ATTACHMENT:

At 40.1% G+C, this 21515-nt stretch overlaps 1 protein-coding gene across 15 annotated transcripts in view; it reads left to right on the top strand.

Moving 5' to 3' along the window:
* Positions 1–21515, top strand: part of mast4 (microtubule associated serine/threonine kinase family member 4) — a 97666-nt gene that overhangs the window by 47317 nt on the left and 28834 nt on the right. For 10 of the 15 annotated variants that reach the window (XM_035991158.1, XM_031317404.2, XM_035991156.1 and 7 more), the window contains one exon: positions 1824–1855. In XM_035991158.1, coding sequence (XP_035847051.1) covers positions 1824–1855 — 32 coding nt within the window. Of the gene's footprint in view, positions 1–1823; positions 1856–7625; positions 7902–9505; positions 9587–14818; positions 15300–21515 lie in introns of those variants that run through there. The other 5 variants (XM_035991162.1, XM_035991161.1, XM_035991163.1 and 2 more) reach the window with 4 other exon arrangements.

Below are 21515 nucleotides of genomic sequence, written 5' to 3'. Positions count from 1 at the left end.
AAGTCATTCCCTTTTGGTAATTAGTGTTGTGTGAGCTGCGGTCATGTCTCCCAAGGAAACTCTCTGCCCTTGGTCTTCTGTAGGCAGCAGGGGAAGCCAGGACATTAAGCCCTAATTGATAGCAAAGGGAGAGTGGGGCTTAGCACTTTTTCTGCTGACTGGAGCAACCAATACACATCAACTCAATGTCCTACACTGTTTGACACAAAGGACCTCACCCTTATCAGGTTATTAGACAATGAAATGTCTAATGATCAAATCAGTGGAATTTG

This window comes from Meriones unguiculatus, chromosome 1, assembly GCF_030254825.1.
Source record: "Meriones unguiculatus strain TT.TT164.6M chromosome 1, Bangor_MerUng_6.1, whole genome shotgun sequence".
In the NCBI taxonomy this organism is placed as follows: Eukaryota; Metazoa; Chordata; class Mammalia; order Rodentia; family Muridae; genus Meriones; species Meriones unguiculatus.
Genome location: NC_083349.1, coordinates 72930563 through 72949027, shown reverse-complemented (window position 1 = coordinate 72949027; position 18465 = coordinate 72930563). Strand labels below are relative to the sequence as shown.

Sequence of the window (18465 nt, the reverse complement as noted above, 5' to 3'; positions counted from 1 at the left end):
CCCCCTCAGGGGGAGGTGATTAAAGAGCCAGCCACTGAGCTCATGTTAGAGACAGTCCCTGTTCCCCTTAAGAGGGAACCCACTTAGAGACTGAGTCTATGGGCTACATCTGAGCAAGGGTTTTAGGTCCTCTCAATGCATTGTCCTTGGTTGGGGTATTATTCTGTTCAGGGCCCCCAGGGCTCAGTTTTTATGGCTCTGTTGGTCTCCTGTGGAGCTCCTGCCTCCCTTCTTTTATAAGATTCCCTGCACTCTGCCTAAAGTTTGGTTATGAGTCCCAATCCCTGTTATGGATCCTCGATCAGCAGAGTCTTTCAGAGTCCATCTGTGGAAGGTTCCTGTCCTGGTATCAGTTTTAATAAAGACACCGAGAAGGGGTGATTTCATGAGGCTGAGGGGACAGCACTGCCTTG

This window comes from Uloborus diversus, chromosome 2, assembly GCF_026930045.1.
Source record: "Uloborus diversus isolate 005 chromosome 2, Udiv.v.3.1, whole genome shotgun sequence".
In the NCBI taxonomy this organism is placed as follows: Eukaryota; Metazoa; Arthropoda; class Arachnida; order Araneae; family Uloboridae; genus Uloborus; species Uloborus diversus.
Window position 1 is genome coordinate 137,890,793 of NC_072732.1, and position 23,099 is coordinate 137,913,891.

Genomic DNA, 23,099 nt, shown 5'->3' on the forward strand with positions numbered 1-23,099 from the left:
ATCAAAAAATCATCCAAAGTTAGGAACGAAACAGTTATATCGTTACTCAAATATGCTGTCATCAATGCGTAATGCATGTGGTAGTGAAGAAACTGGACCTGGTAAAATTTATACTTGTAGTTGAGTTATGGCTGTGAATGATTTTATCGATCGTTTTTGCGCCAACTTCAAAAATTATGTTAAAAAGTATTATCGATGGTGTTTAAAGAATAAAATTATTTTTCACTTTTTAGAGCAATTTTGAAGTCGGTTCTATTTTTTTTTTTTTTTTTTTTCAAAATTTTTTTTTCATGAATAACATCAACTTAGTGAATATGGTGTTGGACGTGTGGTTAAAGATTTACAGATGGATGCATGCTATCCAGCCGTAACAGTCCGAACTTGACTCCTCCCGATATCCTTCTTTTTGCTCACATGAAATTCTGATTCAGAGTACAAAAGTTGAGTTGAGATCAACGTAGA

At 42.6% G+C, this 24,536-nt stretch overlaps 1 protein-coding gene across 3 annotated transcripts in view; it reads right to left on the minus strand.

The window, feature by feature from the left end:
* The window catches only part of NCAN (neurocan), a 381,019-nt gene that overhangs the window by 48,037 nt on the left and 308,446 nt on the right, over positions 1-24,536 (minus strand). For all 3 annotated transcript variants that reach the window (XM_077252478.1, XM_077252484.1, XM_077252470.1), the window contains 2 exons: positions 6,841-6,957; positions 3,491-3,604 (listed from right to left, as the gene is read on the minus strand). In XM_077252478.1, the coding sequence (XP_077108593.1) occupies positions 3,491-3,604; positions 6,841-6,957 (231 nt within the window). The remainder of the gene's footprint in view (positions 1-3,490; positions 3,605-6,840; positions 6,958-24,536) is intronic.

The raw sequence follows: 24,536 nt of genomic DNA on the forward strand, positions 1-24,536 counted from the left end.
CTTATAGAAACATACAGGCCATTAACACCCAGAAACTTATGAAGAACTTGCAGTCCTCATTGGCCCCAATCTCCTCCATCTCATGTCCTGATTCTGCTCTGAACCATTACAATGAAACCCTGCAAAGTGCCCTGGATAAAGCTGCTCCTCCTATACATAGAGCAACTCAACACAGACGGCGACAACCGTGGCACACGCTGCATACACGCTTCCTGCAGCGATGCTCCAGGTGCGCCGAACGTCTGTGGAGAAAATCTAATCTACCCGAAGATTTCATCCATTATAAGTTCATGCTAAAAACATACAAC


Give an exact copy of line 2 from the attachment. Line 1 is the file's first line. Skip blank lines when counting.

Moving 5' to 3' along the window: